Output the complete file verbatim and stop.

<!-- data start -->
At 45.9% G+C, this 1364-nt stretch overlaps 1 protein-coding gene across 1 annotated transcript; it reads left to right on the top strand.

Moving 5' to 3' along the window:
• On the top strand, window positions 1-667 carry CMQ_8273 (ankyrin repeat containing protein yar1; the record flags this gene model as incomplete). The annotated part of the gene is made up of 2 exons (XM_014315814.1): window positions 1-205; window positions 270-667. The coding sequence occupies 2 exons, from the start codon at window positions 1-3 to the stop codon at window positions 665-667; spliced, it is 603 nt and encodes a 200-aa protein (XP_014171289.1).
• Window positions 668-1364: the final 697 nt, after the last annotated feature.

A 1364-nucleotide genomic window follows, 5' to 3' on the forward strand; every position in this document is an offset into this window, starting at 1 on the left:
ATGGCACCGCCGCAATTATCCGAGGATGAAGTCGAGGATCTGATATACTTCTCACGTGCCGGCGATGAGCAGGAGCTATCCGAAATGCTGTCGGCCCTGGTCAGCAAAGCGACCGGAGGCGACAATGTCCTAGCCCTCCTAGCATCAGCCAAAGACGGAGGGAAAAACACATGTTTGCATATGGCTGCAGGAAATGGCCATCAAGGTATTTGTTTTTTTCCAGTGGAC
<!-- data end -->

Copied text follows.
At 45.9% G+C, this 1364-nt stretch overlaps 1 protein-coding gene across 1 annotated transcript; it reads left to right on the top strand.

Moving 5' to 3' along the window:
• On the top strand, window positions 1-667 carry CMQ_8273 (ankyrin repeat containing protein yar1; the record flags this gene model as incomplete). The annotated part of the gene is made up of 2 exons (XM_014315814.1): window positions 1-205; window positions 270-667. The coding sequence occupies 2 exons, from the start codon at window positions 1-3 to the stop codon at window positions 665-667; spliced, it is 603 nt and encodes a 200-aa protein (XP_014171289.1).
• Window positions 668-1364: the final 697 nt, after the last annotated feature.

A 1364-nucleotide genomic window follows, 5' to 3' on the forward strand; every position in this document is an offset into this window, starting at 1 on the left:
ATGGCACCGCCGCAATTATCCGAGGATGAAGTCGAGGATCTGATATACTTCTCACGTGCCGGCGATGAGCAGGAGCTATCCGAAATGCTGTCGGCCCTGGTCAGCAAAGCGACCGGAGGCGACAATGTCCTAGCCCTCCTAGCATCAGCCAAAGACGGAGGGAAAAACACATGTTTGCATATGGCTGCAGGAAATGGCCATCAAGGTATTTGTTTTTTTCCAGTGGAC